When does a flag "mean" something?

This interesting observation sent by my cousin Mike, who’s a Lt. Col. in the Air Force, currently stationed in Japan:

From the Fox News Online, today’s Tongue Tied section:

Flag-Free Memorial

The NAACP has drafted two Illinois senators in its crusade to prevent officials from flying a Confederate flag at the dedication of a memorial to Confederate dead in central Illinois, reports the Journal-Register.

The memorial is being built at Camp Butler National Cemetery near Riverton, the site of a prison camp for Confederate soldiers. Some 866 Confederate soldiers died there during the war.

Illinois’ senators Barack Obama and Dick Durbin have asked federal officials to bar display of the stars and bars at the memorial.

“We, along with the NAACP and many Americans, believe that the Confederate flag has become more than an historic battle standard; for millions of Americans it is a symbol of slavery and segregation,” the senators said in a letter to the director of the National Cemetery Administration.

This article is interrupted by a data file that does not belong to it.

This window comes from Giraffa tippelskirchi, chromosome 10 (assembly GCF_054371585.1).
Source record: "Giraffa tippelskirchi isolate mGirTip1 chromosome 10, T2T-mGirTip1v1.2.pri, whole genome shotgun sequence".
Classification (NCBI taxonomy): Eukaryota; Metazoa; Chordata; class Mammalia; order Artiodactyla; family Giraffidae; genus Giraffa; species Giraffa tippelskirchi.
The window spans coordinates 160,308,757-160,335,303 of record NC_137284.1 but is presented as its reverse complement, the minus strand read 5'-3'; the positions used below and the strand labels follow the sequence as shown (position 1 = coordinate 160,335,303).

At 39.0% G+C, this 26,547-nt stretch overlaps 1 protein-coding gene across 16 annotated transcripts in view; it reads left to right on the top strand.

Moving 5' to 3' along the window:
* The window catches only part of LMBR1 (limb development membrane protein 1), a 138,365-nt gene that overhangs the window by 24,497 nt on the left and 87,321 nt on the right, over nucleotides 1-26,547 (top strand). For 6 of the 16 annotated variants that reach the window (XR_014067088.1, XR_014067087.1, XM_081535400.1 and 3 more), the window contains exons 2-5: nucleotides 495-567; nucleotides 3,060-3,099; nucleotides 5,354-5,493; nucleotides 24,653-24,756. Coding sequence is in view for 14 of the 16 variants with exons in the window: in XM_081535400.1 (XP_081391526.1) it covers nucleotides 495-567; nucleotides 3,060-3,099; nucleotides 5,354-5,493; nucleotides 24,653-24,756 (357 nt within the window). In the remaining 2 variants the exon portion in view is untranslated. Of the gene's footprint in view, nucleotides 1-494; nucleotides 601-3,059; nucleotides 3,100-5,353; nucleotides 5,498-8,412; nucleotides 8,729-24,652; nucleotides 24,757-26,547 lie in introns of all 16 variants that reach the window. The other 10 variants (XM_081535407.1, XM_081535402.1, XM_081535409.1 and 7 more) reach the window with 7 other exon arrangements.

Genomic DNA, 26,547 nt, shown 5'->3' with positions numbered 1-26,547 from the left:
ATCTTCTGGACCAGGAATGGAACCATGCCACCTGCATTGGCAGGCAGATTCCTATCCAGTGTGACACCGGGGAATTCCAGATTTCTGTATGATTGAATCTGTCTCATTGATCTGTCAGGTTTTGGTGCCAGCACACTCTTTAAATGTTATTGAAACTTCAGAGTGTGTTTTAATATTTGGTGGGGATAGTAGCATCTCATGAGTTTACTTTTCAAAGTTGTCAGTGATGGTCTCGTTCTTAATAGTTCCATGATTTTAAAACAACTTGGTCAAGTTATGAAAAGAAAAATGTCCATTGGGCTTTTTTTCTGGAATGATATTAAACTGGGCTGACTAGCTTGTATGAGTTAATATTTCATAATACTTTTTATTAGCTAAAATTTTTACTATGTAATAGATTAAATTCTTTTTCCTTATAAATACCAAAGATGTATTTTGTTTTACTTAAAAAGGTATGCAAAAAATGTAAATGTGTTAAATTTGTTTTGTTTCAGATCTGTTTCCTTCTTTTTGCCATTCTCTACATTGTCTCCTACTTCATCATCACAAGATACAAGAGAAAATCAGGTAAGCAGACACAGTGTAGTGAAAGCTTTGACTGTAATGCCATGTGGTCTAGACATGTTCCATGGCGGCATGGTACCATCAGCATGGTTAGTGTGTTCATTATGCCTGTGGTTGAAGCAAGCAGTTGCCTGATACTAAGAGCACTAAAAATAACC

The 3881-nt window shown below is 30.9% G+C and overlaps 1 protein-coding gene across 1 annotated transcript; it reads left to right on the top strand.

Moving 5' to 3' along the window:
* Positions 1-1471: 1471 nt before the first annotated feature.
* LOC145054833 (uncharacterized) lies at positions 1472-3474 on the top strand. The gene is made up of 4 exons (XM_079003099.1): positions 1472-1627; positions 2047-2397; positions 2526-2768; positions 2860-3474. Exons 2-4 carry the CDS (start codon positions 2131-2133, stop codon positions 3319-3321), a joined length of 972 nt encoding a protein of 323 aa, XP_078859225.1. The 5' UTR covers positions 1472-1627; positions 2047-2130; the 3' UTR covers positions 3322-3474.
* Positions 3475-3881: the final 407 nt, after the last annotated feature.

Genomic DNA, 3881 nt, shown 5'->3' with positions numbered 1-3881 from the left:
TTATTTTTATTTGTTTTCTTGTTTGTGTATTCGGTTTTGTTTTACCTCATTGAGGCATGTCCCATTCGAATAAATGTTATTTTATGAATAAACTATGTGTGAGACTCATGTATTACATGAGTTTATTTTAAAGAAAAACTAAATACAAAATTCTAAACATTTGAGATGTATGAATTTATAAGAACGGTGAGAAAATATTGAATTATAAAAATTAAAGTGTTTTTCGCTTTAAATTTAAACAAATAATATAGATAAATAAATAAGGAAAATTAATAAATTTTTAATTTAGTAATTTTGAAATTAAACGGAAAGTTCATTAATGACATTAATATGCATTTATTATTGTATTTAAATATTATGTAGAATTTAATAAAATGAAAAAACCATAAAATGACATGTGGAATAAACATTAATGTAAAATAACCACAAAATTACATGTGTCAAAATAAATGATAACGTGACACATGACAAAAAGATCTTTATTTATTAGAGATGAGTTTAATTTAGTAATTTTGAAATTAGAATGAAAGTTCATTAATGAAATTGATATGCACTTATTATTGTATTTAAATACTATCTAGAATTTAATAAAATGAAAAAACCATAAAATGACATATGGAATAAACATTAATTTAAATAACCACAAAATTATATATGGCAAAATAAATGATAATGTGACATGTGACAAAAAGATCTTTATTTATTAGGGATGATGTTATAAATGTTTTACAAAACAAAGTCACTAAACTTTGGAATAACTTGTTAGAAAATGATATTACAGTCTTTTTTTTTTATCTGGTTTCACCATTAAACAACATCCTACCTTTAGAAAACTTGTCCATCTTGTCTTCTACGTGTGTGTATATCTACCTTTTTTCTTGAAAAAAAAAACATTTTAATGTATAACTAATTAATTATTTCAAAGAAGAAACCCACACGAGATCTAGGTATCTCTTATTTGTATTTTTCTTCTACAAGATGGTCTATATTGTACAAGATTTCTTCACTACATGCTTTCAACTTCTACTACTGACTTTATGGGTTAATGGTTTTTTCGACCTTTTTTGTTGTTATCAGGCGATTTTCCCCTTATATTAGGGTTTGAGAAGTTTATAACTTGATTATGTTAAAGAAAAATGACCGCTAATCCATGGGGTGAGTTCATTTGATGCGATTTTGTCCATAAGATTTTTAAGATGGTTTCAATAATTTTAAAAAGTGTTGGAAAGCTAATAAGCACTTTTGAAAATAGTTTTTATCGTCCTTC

Then Mike wants to know something…

Now, I’m more contemptuous of southern bigotry than most people, having lived two long years in Alabama (It’s still alive and well in the dank cradle of both the civil war and the civil rights movement), but I’d like a rhetorical question answered:

How can it be that the confederate battle flag is more than a flag, but a symbol of slavery and segregation, and our US Flag is just a piece of cloth?


Barack and Durbin’s attempted ban could also spell doom for future Lynyrd Skynyrd concerts in Illinois


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Author: Doug Powers

Doug Powers is a writer, editor and commentator covering news of the day from a conservative viewpoint with an occasional shot of irreverence and a chaser of snark. Townhall Media writer/editor. MichelleMalkin.com alum. Bowling novice. Long-suffering Detroit Lions fan. Contact: WriteDoug@Live.com.